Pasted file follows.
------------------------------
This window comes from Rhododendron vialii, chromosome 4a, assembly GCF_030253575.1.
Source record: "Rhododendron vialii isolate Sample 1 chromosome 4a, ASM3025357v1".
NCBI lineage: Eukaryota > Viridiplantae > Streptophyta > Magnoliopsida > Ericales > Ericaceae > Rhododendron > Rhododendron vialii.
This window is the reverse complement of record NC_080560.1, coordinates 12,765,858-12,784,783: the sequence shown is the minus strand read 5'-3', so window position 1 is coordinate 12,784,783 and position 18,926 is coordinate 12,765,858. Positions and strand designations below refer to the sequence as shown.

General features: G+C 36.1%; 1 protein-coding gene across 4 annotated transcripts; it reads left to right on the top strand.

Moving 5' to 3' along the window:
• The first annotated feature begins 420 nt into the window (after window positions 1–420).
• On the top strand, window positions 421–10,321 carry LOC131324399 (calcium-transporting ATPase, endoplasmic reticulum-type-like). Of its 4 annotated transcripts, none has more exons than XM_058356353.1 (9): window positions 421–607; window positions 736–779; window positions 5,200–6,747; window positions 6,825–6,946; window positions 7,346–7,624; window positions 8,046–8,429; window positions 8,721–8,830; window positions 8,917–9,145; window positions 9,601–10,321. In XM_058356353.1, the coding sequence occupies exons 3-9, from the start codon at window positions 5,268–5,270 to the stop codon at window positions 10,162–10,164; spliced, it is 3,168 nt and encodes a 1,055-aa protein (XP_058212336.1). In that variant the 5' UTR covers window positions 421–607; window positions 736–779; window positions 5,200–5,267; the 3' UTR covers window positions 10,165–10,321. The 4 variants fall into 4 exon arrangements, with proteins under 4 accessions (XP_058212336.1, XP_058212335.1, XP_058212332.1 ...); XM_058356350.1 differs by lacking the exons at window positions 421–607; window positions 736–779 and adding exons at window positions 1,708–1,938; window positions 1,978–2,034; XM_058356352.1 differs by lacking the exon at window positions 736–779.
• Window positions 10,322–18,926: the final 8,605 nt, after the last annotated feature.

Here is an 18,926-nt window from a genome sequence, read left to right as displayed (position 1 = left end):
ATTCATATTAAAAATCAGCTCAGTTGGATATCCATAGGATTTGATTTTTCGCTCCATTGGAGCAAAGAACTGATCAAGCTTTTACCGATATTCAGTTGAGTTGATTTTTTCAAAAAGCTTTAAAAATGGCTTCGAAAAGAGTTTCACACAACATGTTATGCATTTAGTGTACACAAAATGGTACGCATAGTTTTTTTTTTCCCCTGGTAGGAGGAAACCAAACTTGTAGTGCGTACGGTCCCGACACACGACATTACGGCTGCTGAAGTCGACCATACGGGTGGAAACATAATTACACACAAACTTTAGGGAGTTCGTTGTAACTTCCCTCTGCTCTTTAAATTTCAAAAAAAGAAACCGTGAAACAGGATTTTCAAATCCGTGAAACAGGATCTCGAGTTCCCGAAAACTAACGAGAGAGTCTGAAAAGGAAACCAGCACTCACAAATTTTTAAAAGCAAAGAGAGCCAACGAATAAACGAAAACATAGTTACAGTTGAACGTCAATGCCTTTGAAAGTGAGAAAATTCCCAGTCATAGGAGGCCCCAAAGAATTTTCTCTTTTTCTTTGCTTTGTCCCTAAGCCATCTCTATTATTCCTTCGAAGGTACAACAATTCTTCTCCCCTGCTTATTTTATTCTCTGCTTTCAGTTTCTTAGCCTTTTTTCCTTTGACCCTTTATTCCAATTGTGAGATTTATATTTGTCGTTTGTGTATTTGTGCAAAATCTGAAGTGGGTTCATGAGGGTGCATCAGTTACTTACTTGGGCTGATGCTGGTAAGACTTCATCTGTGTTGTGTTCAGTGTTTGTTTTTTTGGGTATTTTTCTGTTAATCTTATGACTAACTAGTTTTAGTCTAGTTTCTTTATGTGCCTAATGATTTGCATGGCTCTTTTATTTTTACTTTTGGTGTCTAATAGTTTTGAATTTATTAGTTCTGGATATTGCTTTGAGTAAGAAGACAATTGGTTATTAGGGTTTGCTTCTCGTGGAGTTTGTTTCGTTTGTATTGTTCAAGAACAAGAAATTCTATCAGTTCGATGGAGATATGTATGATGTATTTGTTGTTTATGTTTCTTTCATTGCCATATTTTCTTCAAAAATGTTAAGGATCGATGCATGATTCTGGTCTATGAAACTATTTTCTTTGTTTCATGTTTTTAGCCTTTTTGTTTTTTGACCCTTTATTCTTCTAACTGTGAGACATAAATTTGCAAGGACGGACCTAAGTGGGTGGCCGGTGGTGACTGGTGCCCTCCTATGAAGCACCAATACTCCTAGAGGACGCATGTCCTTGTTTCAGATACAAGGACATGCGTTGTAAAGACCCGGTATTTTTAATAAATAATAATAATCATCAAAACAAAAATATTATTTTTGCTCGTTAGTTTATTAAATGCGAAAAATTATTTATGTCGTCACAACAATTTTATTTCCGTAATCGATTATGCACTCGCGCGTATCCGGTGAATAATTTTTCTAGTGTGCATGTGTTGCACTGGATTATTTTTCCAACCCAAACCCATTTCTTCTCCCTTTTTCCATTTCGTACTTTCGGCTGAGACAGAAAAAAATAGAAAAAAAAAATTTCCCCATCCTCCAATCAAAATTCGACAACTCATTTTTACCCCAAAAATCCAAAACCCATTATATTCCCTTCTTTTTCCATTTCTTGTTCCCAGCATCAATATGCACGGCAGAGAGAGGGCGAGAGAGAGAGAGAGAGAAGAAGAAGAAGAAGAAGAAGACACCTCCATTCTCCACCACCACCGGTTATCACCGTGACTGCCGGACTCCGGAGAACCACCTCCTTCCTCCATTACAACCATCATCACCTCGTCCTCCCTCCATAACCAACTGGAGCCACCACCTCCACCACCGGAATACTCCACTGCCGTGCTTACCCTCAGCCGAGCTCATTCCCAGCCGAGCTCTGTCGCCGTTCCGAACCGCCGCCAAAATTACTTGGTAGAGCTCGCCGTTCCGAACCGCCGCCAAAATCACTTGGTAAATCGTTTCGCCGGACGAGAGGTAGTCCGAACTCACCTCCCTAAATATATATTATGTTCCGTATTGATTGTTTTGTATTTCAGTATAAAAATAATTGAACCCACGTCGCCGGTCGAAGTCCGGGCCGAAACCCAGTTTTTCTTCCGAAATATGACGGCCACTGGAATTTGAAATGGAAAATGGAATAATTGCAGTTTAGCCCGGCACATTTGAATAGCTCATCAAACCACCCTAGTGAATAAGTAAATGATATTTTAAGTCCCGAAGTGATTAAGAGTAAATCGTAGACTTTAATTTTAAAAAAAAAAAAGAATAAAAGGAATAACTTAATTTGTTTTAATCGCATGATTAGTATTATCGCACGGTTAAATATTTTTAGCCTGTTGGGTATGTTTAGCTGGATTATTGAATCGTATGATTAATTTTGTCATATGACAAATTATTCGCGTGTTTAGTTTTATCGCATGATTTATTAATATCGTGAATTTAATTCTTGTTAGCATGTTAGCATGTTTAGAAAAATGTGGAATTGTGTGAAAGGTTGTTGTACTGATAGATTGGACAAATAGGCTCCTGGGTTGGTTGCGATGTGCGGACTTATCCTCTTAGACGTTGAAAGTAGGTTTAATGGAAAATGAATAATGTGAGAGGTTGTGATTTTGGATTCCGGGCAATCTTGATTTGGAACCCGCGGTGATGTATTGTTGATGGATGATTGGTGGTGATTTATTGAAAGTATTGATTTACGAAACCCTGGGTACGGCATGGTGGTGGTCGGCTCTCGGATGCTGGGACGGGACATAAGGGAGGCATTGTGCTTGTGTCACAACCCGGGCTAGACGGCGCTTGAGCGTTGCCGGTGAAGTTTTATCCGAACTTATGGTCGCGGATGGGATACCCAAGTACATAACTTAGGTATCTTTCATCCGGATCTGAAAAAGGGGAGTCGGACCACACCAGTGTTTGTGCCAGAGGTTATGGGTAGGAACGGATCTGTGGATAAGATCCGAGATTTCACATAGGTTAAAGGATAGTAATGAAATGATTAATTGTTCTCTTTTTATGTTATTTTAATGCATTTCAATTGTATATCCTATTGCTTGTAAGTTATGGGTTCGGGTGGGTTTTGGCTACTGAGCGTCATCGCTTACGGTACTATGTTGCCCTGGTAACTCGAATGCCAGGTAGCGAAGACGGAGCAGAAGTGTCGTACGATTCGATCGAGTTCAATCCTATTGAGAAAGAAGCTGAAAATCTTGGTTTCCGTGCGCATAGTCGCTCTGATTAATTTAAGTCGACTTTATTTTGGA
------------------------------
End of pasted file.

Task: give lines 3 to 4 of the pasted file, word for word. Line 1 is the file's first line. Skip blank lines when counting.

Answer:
NCBI lineage: Eukaryota > Viridiplantae > Streptophyta > Magnoliopsida > Ericales > Ericaceae > Rhododendron > Rhododendron vialii.
This window is the reverse complement of record NC_080560.1, coordinates 12,765,858-12,784,783: the sequence shown is the minus strand read 5'-3', so window position 1 is coordinate 12,784,783 and position 18,926 is coordinate 12,765,858. Positions and strand designations below refer to the sequence as shown.